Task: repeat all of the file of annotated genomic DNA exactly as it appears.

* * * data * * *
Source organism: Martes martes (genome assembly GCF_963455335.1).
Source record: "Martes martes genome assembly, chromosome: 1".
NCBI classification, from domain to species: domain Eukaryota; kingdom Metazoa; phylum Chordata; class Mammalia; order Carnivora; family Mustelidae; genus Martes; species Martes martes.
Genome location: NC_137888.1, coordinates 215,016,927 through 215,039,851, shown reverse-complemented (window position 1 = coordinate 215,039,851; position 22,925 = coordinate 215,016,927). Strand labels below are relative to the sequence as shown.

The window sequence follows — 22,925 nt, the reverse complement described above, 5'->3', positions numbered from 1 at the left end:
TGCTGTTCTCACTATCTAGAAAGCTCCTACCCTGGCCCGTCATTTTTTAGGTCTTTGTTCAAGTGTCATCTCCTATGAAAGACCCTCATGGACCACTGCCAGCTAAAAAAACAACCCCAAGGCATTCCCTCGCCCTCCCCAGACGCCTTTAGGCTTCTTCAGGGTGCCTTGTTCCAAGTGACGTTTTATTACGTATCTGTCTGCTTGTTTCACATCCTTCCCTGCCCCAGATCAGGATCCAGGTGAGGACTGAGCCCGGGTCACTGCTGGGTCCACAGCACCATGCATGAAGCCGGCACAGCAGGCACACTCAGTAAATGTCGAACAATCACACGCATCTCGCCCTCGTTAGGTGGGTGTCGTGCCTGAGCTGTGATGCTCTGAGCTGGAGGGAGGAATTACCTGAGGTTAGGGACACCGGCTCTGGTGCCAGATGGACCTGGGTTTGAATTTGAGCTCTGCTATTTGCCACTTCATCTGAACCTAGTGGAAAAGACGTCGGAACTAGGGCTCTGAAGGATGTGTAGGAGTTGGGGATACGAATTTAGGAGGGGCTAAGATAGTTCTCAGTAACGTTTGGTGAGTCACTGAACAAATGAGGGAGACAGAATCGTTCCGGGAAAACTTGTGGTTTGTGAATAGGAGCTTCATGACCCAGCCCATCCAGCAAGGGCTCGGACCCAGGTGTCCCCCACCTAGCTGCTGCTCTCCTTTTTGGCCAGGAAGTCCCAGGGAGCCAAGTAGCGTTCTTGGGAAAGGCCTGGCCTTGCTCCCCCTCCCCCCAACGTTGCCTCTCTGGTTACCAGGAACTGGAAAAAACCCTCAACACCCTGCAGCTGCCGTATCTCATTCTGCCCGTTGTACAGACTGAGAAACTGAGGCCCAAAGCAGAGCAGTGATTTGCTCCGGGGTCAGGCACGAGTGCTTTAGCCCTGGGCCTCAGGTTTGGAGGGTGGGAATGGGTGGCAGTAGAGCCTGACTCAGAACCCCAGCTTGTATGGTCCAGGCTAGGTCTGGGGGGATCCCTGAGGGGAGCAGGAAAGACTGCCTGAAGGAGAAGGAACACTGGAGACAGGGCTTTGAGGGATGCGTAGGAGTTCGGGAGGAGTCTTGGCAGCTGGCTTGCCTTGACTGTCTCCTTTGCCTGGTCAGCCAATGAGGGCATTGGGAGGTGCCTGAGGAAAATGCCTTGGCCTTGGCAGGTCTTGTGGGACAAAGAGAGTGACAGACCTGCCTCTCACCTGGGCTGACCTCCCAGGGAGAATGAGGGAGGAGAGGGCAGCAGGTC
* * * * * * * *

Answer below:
Source organism: Martes martes (genome assembly GCF_963455335.1).
Source record: "Martes martes genome assembly, chromosome: 1".
NCBI classification, from domain to species: domain Eukaryota; kingdom Metazoa; phylum Chordata; class Mammalia; order Carnivora; family Mustelidae; genus Martes; species Martes martes.
Genome location: NC_137888.1, coordinates 215,016,927 through 215,039,851, shown reverse-complemented (window position 1 = coordinate 215,039,851; position 22,925 = coordinate 215,016,927). Strand labels below are relative to the sequence as shown.

The window sequence follows — 22,925 nt, the reverse complement described above, 5'->3', positions numbered from 1 at the left end:
TGCTGTTCTCACTATCTAGAAAGCTCCTACCCTGGCCCGTCATTTTTTAGGTCTTTGTTCAAGTGTCATCTCCTATGAAAGACCCTCATGGACCACTGCCAGCTAAAAAAACAACCCCAAGGCATTCCCTCGCCCTCCCCAGACGCCTTTAGGCTTCTTCAGGGTGCCTTGTTCCAAGTGACGTTTTATTACGTATCTGTCTGCTTGTTTCACATCCTTCCCTGCCCCAGATCAGGATCCAGGTGAGGACTGAGCCCGGGTCACTGCTGGGTCCACAGCACCATGCATGAAGCCGGCACAGCAGGCACACTCAGTAAATGTCGAACAATCACACGCATCTCGCCCTCGTTAGGTGGGTGTCGTGCCTGAGCTGTGATGCTCTGAGCTGGAGGGAGGAATTACCTGAGGTTAGGGACACCGGCTCTGGTGCCAGATGGACCTGGGTTTGAATTTGAGCTCTGCTATTTGCCACTTCATCTGAACCTAGTGGAAAAGACGTCGGAACTAGGGCTCTGAAGGATGTGTAGGAGTTGGGGATACGAATTTAGGAGGGGCTAAGATAGTTCTCAGTAACGTTTGGTGAGTCACTGAACAAATGAGGGAGACAGAATCGTTCCGGGAAAACTTGTGGTTTGTGAATAGGAGCTTCATGACCCAGCCCATCCAGCAAGGGCTCGGACCCAGGTGTCCCCCACCTAGCTGCTGCTCTCCTTTTTGGCCAGGAAGTCCCAGGGAGCCAAGTAGCGTTCTTGGGAAAGGCCTGGCCTTGCTCCCCCTCCCCCCAACGTTGCCTCTCTGGTTACCAGGAACTGGAAAAAACCCTCAACACCCTGCAGCTGCCGTATCTCATTCTGCCCGTTGTACAGACTGAGAAACTGAGGCCCAAAGCAGAGCAGTGATTTGCTCCGGGGTCAGGCACGAGTGCTTTAGCCCTGGGCCTCAGGTTTGGAGGGTGGGAATGGGTGGCAGTAGAGCCTGACTCAGAACCCCAGCTTGTATGGTCCAGGCTAGGTCTGGGGGGATCCCTGAGGGGAGCAGGAAAGACTGCCTGAAGGAGAAGGAACACTGGAGACAGGGCTTTGAGGGATGCGTAGGAGTTCGGGAGGAGTCTTGGCAGCTGGCTTGCCTTGACTGTCTCCTTTGCCTGGTCAGCCAATGAGGGCATTGGGAGGTGCCTGAGGAAAATGCCTTGGCCTTGGCAGGTCTTGTGGGACAAAGAGAGTGACAGACCTGCCTCTCACCTGGGCTGACCTCCCAGGGAGAATGAGGGAGGAGAGGGCAGCAGGTC